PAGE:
The disciples have returned to Galilee at Jesus command to await him. There are 7 of them this night, and they're obviously getting restless. You can sympathise with Peter can’t you? Jesus has told them to wait for him, but as we all know, waiting can be hard. Eventually Peter jumps up and says "I am going fishing." He's a man of action. He's sick of sitting around doing nothing. It can't hurt to do a bit of fishing while they're waiting. They need to eat and they can use the money. Well, the other 6 think this sounds like a great idea. "We'll go with you," they say. So they go, but they catch nothing.

Give Us This Day  audio

Matt 6:5-8 

We come today to the third petition of Jesus’ model prayer. If you’ve been here over the last 2 weeks, you’ll have seen that Jesus’ economy of words can hide a depth of meaning and that’s no less true today as we think about what it means to pray “Give us today our daily bread”.

But before we look at it in detail I need to point out that there are 2 mistakes we can make when we get to this line of the Lord’s Prayer.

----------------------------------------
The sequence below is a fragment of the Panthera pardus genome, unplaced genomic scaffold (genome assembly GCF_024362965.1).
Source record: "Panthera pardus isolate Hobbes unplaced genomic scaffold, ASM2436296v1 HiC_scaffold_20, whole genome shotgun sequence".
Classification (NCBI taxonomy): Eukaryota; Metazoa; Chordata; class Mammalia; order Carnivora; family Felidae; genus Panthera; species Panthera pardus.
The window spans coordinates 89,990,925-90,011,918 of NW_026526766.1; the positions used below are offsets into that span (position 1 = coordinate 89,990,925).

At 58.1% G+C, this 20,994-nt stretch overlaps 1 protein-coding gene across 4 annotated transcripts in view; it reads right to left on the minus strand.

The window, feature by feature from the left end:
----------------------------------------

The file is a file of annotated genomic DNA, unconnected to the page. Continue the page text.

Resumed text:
a. We can think it’s all about getting what we want, or

b. We can think it’s irrelevant.

Scandalous Wisdom  Audio

1 Cor 1:20-31  

John 13:1-17

As Steve mentioned last week, Justine Toh in her research on current social needs has found that two of the greatest issues for people in Australia is a lack of cohesion in social life and an increasing tribalism. We have the illusion of community through our social networks but often no personal connection with the people we live amongst.

That’s the current world reality that we live with even as we read the words of a different time to ours, written in what was in so many ways a quite different world to ours.